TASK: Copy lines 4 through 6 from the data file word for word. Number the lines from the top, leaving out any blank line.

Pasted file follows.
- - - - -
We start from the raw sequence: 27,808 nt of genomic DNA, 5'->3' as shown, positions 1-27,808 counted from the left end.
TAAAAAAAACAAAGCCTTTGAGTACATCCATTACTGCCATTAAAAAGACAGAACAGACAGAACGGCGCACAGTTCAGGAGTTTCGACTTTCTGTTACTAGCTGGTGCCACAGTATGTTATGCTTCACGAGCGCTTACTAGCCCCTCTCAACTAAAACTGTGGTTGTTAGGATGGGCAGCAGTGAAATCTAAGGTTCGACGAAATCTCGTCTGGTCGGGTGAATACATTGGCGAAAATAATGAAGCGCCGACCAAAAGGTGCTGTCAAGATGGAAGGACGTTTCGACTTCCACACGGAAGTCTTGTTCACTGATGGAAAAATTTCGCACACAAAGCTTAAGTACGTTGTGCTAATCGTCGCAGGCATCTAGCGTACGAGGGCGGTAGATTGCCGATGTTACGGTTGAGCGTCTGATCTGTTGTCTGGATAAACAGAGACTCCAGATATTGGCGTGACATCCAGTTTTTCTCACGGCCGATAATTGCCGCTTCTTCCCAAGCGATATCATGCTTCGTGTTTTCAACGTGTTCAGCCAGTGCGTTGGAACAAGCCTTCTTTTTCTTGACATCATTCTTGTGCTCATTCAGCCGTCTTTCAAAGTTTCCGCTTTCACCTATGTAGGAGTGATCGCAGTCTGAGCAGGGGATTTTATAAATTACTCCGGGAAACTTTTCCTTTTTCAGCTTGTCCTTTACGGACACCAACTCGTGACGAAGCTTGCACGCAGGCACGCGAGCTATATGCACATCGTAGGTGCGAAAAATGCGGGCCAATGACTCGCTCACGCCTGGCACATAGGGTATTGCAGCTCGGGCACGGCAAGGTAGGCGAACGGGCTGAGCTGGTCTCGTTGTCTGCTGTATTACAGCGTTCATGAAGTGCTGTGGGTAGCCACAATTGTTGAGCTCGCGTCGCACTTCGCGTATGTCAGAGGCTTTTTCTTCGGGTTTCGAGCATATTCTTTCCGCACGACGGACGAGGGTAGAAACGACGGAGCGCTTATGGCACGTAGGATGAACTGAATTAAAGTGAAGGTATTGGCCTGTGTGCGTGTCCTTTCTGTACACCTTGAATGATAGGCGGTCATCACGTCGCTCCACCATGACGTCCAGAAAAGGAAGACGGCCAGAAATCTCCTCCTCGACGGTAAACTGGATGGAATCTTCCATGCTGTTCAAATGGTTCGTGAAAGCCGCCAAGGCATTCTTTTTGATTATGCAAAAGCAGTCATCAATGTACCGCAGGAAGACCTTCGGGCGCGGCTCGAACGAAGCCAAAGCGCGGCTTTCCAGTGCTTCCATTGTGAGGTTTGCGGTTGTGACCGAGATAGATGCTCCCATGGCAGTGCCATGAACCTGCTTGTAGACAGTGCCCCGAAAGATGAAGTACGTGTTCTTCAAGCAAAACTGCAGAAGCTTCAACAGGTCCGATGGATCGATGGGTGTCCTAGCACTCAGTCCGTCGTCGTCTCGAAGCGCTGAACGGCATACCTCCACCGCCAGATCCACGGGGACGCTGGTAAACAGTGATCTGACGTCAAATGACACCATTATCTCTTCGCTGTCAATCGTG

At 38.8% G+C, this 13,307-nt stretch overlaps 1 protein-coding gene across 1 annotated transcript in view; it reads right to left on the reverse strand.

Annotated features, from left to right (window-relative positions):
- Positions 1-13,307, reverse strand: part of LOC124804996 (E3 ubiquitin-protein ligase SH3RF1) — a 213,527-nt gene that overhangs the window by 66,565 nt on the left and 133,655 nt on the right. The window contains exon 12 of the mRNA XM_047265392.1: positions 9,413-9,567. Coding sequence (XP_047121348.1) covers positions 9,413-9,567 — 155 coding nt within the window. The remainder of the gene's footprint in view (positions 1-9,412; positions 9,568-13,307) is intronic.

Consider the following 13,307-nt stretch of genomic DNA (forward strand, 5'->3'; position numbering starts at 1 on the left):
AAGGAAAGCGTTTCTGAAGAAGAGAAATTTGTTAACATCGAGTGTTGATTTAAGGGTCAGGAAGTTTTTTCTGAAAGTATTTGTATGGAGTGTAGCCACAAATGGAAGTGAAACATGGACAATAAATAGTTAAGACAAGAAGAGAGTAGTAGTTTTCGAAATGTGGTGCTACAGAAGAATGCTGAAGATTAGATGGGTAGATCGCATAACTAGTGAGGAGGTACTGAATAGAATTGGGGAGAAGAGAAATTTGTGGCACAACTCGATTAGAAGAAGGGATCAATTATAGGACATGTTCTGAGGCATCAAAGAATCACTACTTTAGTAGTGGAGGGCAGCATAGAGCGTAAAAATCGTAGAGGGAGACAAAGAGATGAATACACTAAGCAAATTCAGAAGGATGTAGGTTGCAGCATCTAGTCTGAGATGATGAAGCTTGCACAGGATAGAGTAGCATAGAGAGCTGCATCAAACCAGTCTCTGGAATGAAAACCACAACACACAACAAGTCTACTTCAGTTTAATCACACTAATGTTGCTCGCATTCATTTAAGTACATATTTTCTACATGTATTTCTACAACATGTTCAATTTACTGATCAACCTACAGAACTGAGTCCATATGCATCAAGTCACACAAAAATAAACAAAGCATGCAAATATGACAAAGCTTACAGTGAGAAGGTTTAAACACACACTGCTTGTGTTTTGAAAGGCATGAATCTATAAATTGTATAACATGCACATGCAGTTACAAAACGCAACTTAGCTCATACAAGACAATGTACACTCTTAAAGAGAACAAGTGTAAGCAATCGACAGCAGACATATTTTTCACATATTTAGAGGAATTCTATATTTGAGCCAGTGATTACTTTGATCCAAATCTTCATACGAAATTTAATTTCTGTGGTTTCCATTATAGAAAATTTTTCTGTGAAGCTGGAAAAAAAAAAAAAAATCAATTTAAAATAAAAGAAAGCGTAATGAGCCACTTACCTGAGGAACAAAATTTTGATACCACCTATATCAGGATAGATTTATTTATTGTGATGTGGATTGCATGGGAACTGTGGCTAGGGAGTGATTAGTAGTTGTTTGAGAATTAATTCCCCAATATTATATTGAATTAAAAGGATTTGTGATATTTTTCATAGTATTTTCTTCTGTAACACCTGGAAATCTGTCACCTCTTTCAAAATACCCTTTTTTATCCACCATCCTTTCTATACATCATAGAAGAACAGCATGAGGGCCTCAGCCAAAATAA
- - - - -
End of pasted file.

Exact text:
Annotated features, from left to right (window-relative positions):
- Positions 1-13,307, reverse strand: part of LOC124804996 (E3 ubiquitin-protein ligase SH3RF1) — a 213,527-nt gene that overhangs the window by 66,565 nt on the left and 133,655 nt on the right. The window contains exon 12 of the mRNA XM_047265392.1: positions 9,413-9,567. Coding sequence (XP_047121348.1) covers positions 9,413-9,567 — 155 coding nt within the window. The remainder of the gene's footprint in view (positions 1-9,412; positions 9,568-13,307) is intronic.

Consider the following 13,307-nt stretch of genomic DNA (forward strand, 5'->3'; position numbering starts at 1 on the left):